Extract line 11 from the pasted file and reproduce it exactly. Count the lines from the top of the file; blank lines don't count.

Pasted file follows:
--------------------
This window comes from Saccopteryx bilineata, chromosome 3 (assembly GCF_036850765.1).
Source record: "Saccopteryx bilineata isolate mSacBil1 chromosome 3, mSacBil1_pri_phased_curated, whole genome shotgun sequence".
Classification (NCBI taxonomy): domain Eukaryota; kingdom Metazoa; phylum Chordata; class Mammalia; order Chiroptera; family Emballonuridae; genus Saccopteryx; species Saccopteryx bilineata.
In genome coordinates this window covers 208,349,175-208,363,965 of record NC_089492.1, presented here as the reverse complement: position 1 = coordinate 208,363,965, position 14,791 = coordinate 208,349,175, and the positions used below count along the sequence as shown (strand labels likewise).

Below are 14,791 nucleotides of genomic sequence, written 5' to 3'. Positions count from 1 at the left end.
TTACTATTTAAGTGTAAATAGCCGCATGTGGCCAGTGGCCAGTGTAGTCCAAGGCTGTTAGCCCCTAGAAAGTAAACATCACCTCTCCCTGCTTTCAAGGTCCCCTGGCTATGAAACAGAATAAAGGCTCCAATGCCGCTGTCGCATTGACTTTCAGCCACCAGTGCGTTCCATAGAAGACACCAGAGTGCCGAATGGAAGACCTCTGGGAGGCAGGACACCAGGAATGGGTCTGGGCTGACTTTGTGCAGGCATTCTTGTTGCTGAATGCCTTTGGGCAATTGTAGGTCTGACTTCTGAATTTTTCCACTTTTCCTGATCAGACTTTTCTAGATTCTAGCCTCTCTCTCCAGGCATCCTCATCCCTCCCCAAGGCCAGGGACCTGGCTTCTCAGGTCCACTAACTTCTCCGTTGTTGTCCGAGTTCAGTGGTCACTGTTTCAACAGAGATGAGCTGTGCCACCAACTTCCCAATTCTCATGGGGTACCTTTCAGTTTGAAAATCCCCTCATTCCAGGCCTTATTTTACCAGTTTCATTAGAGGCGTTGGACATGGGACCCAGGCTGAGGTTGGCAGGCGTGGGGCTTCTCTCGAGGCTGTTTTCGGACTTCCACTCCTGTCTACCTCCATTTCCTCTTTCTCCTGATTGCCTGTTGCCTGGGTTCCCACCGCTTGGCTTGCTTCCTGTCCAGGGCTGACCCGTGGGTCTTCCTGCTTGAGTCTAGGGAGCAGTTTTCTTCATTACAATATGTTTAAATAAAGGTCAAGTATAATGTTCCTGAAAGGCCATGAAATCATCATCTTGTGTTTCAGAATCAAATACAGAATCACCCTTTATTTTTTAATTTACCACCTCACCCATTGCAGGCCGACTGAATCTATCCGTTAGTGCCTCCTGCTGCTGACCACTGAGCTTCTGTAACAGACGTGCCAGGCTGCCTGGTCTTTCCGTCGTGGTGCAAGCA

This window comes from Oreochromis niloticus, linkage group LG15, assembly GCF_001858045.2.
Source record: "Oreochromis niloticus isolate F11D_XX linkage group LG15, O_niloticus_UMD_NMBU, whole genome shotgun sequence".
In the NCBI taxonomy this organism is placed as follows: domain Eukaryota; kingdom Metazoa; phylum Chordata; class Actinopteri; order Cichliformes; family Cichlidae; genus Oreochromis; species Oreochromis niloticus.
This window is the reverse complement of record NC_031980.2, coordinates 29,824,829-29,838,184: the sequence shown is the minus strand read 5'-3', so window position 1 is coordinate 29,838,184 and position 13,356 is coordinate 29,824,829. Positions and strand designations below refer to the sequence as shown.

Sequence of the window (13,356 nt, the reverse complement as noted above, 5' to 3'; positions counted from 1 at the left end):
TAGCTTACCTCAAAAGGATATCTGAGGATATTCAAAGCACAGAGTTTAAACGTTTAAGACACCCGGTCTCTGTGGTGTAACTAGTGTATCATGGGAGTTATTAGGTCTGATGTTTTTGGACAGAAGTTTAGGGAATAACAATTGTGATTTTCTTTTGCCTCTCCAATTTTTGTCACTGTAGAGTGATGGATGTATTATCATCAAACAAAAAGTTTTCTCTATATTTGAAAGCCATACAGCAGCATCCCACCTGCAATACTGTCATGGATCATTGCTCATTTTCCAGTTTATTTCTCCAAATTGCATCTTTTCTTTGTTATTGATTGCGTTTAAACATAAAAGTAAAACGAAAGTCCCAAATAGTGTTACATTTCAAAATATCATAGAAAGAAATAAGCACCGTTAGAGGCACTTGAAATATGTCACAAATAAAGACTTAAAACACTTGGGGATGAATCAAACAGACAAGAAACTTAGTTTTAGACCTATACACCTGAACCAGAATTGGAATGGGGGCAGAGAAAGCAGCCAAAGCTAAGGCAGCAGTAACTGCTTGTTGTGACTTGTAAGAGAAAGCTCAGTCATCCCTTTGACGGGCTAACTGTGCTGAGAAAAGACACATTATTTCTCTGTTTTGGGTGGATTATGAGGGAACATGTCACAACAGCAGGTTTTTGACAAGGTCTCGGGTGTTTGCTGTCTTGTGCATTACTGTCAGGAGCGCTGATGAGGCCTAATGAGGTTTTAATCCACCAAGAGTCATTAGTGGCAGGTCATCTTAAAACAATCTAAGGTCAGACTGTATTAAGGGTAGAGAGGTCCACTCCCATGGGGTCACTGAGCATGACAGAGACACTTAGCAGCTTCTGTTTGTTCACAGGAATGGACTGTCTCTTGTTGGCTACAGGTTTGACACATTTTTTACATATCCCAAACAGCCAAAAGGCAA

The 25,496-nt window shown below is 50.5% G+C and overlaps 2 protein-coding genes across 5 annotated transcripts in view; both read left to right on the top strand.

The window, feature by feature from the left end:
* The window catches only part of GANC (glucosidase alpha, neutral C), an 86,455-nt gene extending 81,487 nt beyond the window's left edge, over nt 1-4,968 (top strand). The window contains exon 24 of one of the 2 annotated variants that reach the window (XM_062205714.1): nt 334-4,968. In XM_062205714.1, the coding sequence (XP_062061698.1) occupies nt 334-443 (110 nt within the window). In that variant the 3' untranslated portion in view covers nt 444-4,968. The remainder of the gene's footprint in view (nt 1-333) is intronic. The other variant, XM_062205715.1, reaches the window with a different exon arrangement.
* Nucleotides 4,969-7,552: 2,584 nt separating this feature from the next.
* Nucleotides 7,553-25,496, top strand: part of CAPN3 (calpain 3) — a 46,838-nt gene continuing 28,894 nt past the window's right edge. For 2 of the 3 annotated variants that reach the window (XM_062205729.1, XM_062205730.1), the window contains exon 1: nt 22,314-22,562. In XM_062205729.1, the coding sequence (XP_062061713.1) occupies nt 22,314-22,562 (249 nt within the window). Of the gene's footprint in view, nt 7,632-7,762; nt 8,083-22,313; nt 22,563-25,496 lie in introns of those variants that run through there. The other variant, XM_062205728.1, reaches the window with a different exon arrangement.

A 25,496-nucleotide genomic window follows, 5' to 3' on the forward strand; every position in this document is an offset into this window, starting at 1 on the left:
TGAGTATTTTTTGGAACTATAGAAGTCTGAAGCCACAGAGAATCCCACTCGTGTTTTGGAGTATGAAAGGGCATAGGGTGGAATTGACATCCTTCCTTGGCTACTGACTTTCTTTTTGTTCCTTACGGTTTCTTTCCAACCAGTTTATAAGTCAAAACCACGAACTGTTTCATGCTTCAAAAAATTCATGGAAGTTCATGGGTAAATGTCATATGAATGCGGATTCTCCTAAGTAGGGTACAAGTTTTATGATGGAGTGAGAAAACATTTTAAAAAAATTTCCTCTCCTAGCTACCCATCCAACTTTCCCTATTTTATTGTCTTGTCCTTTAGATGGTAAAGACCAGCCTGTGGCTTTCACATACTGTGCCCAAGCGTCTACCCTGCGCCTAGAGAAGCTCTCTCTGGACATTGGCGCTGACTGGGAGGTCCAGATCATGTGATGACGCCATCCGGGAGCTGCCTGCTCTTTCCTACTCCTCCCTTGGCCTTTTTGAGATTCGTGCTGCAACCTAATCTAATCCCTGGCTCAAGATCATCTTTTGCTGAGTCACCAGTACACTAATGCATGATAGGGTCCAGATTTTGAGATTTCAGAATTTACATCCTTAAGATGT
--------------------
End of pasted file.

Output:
Sequence of the window (13,356 nt, the reverse complement as noted above, 5' to 3'; positions counted from 1 at the left end):